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Storms Spooking Your Pet? Tips for Easing Stress

People aren’t the only ones anxious when lightning flashes and thunder crashes. Our animal companions, with their extra sensitive hearing and awareness, can become edgy, too – or worse.

Maybe you were home like I was Saturday when the storm came through. The lightning and thunder certainly got my attention. I went from room to room looking at the trees swaying and the intensity of the rain. I had a trio of Dachshunds hovering around my feet, moving and stopping when I did. Their faces said it all, "We’re scared. What is this?"

People aren’t the only ones anxious when lightning flashes and thunder crashes. Our animal companions, with their extra sensitive hearing and awareness, can become edgy, too – or worse. 

Canine auditory sensitivity is 10 times that of humans. Some dogs feel static electricity caused by pressure changes as the storm builds. They can even seek relief trying to “ground” in the bathtub or by a pipe. 

Cats’ auditory sensitivity is even sharper than dogs. Although felines tend not to be as frantic in the face of storms, they will seek safe places to hide, causing anxious owners to search high and low. Try the linen closet or under the bed!

Any dog at any age can develop anxieties about thunderstorms or other noises. Fortunately, most affected dogs cling just a bit more, like mine. Some will whine and pant a little. A sad few have extreme reactions and may be destructive to things or themselves.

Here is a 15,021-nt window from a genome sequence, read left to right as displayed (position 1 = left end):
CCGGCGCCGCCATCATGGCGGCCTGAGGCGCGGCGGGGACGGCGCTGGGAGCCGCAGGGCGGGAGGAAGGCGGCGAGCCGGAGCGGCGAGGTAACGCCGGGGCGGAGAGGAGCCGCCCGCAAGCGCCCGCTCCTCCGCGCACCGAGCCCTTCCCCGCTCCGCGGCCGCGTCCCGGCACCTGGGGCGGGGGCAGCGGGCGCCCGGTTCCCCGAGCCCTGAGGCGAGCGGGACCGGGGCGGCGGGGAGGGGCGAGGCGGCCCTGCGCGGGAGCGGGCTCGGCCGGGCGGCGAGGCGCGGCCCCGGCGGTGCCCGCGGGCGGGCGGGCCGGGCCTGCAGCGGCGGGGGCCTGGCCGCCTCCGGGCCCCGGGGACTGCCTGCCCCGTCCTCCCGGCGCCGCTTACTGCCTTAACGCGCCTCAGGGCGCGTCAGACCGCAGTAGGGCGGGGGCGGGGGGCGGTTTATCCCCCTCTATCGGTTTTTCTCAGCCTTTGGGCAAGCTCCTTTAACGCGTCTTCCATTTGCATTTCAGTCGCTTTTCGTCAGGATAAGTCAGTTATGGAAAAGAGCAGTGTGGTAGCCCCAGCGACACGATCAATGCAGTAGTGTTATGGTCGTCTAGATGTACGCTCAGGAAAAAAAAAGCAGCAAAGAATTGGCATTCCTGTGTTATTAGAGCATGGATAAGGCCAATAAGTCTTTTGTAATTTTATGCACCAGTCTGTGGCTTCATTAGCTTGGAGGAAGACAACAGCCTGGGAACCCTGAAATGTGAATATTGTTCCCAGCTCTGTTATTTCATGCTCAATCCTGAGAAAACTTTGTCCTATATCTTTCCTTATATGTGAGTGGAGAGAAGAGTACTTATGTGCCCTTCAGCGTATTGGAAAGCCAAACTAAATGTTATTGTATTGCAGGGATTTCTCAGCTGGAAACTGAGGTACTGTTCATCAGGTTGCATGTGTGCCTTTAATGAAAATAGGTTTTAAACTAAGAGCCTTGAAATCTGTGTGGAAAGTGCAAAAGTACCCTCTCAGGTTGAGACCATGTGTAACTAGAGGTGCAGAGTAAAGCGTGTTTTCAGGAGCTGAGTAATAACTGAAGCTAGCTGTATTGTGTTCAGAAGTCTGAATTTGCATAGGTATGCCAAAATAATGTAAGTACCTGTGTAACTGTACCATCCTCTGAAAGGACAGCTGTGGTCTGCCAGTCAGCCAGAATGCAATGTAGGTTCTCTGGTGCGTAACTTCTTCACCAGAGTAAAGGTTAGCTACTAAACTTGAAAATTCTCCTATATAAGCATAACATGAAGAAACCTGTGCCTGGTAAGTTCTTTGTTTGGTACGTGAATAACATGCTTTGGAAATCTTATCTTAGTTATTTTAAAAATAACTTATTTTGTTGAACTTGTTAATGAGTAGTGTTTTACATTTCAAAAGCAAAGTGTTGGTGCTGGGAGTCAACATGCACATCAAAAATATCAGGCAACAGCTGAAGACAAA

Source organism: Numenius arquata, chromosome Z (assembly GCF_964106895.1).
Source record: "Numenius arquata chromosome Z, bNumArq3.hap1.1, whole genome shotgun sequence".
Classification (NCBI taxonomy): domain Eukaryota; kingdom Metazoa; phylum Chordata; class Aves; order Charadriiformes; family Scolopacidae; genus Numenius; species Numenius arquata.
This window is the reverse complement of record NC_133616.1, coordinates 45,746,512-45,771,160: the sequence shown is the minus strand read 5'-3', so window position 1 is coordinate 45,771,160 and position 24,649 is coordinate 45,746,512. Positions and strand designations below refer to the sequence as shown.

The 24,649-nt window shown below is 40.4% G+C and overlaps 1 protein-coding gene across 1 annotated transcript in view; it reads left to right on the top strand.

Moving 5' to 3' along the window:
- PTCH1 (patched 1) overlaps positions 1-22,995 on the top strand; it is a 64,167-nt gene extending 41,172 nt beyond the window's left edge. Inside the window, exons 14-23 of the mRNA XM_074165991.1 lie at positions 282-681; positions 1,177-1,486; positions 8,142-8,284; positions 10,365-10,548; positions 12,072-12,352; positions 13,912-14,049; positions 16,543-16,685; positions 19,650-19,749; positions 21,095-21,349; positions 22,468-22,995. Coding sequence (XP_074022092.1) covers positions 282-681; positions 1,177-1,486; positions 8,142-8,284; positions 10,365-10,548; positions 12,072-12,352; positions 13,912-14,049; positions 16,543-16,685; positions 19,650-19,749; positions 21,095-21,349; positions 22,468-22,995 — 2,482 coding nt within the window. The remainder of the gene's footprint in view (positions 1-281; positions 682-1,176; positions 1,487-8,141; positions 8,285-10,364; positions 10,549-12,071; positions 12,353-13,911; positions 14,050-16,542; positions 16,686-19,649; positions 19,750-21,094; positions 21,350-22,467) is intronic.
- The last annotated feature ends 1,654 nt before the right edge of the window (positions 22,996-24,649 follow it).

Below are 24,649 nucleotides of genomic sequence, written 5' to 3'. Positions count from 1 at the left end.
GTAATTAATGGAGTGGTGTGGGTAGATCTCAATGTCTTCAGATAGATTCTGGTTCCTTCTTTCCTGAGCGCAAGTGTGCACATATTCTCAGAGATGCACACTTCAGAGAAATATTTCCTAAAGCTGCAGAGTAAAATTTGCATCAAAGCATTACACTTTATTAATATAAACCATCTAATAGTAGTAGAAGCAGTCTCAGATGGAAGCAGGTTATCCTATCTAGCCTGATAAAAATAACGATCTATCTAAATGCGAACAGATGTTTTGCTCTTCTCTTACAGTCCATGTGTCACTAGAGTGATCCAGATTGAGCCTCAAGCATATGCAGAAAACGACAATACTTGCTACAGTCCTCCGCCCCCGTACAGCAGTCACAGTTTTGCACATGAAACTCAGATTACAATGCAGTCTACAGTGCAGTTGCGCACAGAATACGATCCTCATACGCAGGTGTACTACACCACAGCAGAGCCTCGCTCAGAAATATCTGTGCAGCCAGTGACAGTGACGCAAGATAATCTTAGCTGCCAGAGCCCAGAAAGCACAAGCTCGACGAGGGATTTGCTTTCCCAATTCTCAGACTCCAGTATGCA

When I realized how anxious the "girls" were, I changed my behavior. It was either that or huddle on the couch smothered in dogs. I went back to my desk to write, and they went reluctantly back to their beds.

Dogs pick up our visual cues far better than we realize. Resist pampering your panicked pet. Try distracting with happy activities and sounds. Never punish. Access to a safe place like their crate, an open closet or the bathroom helps. Create a relaxing environment with soft music.

If your dog has a more extreme reaction to storms, discuss the anxiety with your vet to ensure there is not a medical ailment causing this stress. Veterinarians may suggest anti-anxiety medications, even natural remedies to help the pet cope.

For more advice check out local community hotlines for free behavior help. I’m not sure about other areas, but SPCA Tampa Bay has had a free service for many years: 727-586-3591, ext. 133.

This post is contributed by a community member. The views expressed in this blog are those of the author and do not necessarily reflect those of Patch Media Corporation. Everyone is welcome to submit a post to Patch. If you'd like to post a blog, go here to get started.

Lynda April 26, 2012 at 01:45 PM
Very timely article, Nora. I didn't know about the possibility of static electricity build-up during storms. Would be very uncomfortable for any animal. I have friends who successfully use the "Thunder shirts" with their anxious dogs. These close-fitting coats--if they work for your dog--eliminate the need for drugs which can have strange side-effects. Thanks again for helping us prepare to keep our pets safe in the stormy season.
Bethany K August 18, 2012 at 07:12 PM
When my dog was a puppy, he used to be so scared of thunderstorms. Every time there was a bang he would run, hide and cry. After a few months of this my mom decided that it was time to teach him to not be afraid of them anymore. She went out and bought a "Rainforest thunder" cd. We played it every day and we showered him with love and treats every time he didn't run or hide. He eventually got used to the noise and it never bothered him again. It was brilliant.

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